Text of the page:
Sussex County Council denies rezoning request for Overbrook

20 OVERBROOK arlett wilson

Sussex County Councilman Rob Arlett, left, listens as council colleague Sam Wilson addresses the rezoning request needed for a proposed Overbrook Town Center. Council denied the request 4-1.

GEORGETOWN – Sussex County Council Tuesday morning rejected a change of zoning that would serve as the land-use foundation for the proposed Overbrook Town Center, denying developer’s request by a 4-1 margin.

TD Rehoboth LLC, of Maryland, had requested a zoning change from AR-1 (agricultural/residential) to CR-1 (commercial/residential).

The 114-acre parcel is located in Broadkill Hundred in the area of Del. 1 and Cave Neck Road.

Opponents of the proposed commercial/shopping center development celebrated when county councilman Samuel Wilson, R-Georgetown, cast his vote for denial. Mr. Wilson’s was the third “no” vote and sealed the deal, following those by council colleagues Joan Deaver, D-Lewes, and George Cole, R-Ocean View.

Councilman Rob Arlett, R-Frankford, voted in favor of the request, which had received recommended approval from the Sussex County Planning and Zoning Commission by a 3-2 margin.

County council president Michael Vincent, R-Seaford, also voted to deny the rezoning request.

The large commercial proposal had met fierce opposition from nearby property owners and farmers.

Mr. Wilson, a farmer who has long been an outspoken supporter of property rights, spoke about the farming community. He ended the suspense after stating he had a list of pros and cons supporting and opposing the rezoning request.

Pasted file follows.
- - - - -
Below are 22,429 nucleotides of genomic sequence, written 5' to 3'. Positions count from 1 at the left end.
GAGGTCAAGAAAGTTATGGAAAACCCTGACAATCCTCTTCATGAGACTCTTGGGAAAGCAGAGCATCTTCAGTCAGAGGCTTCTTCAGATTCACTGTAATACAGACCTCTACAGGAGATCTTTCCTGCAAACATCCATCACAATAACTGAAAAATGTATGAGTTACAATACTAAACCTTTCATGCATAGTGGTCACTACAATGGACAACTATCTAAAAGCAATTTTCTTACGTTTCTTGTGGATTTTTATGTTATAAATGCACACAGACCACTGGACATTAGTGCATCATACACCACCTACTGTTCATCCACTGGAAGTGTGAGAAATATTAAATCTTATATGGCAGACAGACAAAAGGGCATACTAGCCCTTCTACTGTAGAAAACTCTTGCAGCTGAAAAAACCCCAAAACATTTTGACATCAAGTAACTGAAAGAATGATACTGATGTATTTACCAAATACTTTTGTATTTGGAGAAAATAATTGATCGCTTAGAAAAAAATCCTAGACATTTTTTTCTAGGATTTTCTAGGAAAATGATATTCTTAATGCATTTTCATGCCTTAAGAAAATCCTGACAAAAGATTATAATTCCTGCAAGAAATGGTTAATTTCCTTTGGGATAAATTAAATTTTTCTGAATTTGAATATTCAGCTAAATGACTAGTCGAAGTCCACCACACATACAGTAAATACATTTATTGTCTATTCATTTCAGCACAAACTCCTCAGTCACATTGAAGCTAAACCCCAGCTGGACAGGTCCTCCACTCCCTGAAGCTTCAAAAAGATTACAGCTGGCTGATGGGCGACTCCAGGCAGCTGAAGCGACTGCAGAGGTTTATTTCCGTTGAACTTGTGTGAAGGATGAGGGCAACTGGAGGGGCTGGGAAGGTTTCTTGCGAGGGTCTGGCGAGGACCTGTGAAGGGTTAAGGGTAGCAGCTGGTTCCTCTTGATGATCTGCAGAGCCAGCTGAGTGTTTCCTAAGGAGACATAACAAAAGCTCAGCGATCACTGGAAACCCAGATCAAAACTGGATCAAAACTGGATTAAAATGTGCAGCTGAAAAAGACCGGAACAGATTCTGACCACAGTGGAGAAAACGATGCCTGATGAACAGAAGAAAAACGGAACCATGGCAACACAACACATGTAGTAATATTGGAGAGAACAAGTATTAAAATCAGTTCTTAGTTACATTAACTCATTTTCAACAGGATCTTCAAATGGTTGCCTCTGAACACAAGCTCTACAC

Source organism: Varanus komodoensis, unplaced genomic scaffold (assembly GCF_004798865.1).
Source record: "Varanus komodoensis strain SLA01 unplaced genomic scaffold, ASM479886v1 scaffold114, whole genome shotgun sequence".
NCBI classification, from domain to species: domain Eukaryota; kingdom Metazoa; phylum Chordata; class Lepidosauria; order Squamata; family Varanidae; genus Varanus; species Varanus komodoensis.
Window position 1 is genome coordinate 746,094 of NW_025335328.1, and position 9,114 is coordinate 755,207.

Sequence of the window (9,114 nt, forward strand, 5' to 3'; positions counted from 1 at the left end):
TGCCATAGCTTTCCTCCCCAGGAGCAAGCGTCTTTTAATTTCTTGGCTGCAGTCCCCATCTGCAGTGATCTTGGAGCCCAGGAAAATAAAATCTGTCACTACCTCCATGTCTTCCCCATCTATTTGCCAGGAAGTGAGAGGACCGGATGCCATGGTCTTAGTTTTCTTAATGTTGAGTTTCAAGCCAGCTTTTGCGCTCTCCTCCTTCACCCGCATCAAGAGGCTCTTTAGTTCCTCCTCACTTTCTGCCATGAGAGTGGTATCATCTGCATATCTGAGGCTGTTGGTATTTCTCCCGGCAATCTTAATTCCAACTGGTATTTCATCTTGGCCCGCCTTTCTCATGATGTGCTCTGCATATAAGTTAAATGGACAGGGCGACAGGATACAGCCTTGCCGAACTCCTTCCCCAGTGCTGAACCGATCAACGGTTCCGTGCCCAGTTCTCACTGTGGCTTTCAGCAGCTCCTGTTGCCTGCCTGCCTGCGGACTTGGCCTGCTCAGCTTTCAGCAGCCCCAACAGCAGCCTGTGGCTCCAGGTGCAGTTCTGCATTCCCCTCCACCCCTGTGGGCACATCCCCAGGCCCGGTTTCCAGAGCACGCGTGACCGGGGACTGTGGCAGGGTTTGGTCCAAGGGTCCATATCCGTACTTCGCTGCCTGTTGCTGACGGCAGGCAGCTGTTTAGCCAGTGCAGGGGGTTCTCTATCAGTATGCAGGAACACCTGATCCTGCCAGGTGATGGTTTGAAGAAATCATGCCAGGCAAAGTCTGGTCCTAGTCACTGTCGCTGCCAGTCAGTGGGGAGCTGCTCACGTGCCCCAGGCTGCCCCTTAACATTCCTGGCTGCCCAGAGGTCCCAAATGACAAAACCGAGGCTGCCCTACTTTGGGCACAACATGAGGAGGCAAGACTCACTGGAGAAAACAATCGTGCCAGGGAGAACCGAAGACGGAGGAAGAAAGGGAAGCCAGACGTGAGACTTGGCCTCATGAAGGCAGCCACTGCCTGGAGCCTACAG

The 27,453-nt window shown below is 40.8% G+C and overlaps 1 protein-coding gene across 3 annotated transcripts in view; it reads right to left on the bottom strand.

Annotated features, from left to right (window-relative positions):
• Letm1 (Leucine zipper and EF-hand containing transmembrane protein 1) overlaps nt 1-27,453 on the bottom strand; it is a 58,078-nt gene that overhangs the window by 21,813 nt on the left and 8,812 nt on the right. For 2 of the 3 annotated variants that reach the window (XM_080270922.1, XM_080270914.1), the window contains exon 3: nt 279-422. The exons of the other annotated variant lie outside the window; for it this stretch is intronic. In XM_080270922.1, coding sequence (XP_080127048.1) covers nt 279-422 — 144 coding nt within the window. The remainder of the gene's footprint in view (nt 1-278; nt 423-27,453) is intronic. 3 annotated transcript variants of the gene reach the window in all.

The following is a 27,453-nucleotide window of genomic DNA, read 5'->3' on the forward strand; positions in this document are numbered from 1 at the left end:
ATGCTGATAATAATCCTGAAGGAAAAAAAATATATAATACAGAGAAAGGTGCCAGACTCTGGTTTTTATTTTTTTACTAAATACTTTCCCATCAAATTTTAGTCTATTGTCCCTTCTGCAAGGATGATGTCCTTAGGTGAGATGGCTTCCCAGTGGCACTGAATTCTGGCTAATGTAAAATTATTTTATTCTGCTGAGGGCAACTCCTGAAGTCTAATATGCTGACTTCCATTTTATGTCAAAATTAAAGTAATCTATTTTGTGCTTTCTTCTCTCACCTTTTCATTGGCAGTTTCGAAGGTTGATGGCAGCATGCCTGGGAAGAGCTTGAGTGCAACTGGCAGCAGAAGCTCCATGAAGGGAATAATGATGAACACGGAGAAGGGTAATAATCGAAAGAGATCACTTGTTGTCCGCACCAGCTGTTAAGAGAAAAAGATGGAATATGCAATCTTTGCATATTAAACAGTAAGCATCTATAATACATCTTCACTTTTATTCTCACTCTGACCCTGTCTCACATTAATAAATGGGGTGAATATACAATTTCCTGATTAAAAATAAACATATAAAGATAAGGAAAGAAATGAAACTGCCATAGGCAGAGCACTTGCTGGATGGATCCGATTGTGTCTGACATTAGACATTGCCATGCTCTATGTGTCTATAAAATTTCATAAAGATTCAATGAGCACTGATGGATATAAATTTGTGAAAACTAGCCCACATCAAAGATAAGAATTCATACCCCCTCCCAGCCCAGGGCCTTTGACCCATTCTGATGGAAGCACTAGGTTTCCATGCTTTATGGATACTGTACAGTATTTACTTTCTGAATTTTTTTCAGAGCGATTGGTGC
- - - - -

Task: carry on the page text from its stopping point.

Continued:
“Right now I am going to favor denial,” said Mr. Wilson.

“This is a change of zone, a land use. And once you change that zone it is forever. It is what it is,” said Mr. Vincent, who noted that the commercial development could result in the area being “deemed a congested area.”

And that, Mr. Vincent said could impact crop-dusting and aerial spraying of nearby farmland.

“I don’t think it is fair for me to approve something that could have an effect on the farmers around there and what they can do with their property,” Mr. Vincent said.

Ms. Deaver, who represents District 3 where the AR-1 property is located, delivered the first “no” vote after a lengthy presentation.

She said it is “a very large tract of land” and it is “inconsistent” with surrounding zoning and uses of property.

“Our (comprehensive) plan identifies it as a developing area but does not require that this property be rezoned CR-1. There are other options. CR-1 is not appropriate,” said Ms. Deaver. “It doesn’t promote the orderly growth of Sussex County. And it will allow unprecedented rezoning …”

Ms. Deaver added that the land is “an environmentally sensitive area for a reason, because of its proximity to the Great Marsh.”

Mr. Cole said CR-1 rezoning would be too intense for that area.

Mr. Arlett said he “did struggle” with this issue.

“We have got to understand the bigger picture. We have got to move forward as a community to embrace change,” Mr. Arlett said. “I understand that a lot of you are not going to be agreeable with my decision. That’s OK. I think it is very important to understand who we are. Who we are again is a community that is growing.”

Council’s decision can be appealed to Chancery Court.

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